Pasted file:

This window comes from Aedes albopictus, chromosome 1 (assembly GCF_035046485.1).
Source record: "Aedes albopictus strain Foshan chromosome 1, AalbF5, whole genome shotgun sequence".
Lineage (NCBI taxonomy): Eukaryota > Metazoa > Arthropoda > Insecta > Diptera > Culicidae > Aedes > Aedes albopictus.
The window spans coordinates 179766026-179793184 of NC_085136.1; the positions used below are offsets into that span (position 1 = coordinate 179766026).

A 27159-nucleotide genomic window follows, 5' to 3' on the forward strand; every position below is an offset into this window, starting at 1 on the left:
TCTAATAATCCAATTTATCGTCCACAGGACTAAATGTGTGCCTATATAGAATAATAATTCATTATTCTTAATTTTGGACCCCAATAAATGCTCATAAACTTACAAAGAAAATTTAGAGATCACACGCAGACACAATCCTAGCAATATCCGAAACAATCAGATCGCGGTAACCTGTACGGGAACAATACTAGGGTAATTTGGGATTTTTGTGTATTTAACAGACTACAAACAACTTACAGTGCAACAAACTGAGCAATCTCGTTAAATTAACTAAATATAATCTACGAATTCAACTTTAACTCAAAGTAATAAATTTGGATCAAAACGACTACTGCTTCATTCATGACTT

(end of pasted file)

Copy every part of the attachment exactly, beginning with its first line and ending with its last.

This window comes from Aedes albopictus, chromosome 1 (assembly GCF_035046485.1).
Source record: "Aedes albopictus strain Foshan chromosome 1, AalbF5, whole genome shotgun sequence".
Lineage (NCBI taxonomy): Eukaryota > Metazoa > Arthropoda > Insecta > Diptera > Culicidae > Aedes > Aedes albopictus.
The window spans coordinates 179766026-179793184 of NC_085136.1; the positions used below are offsets into that span (position 1 = coordinate 179766026).

A 27159-nucleotide genomic window follows, 5' to 3' on the forward strand; every position below is an offset into this window, starting at 1 on the left:
TCTAATAATCCAATTTATCGTCCACAGGACTAAATGTGTGCCTATATAGAATAATAATTCATTATTCTTAATTTTGGACCCCAATAAATGCTCATAAACTTACAAAGAAAATTTAGAGATCACACGCAGACACAATCCTAGCAATATCCGAAACAATCAGATCGCGGTAACCTGTACGGGAACAATACTAGGGTAATTTGGGATTTTTGTGTATTTAACAGACTACAAACAACTTACAGTGCAACAAACTGAGCAATCTCGTTAAATTAACTAAATATAATCTACGAATTCAACTTTAACTCAAAGTAATAAATTTGGATCAAAACGACTACTGCTTCATTCATGACTT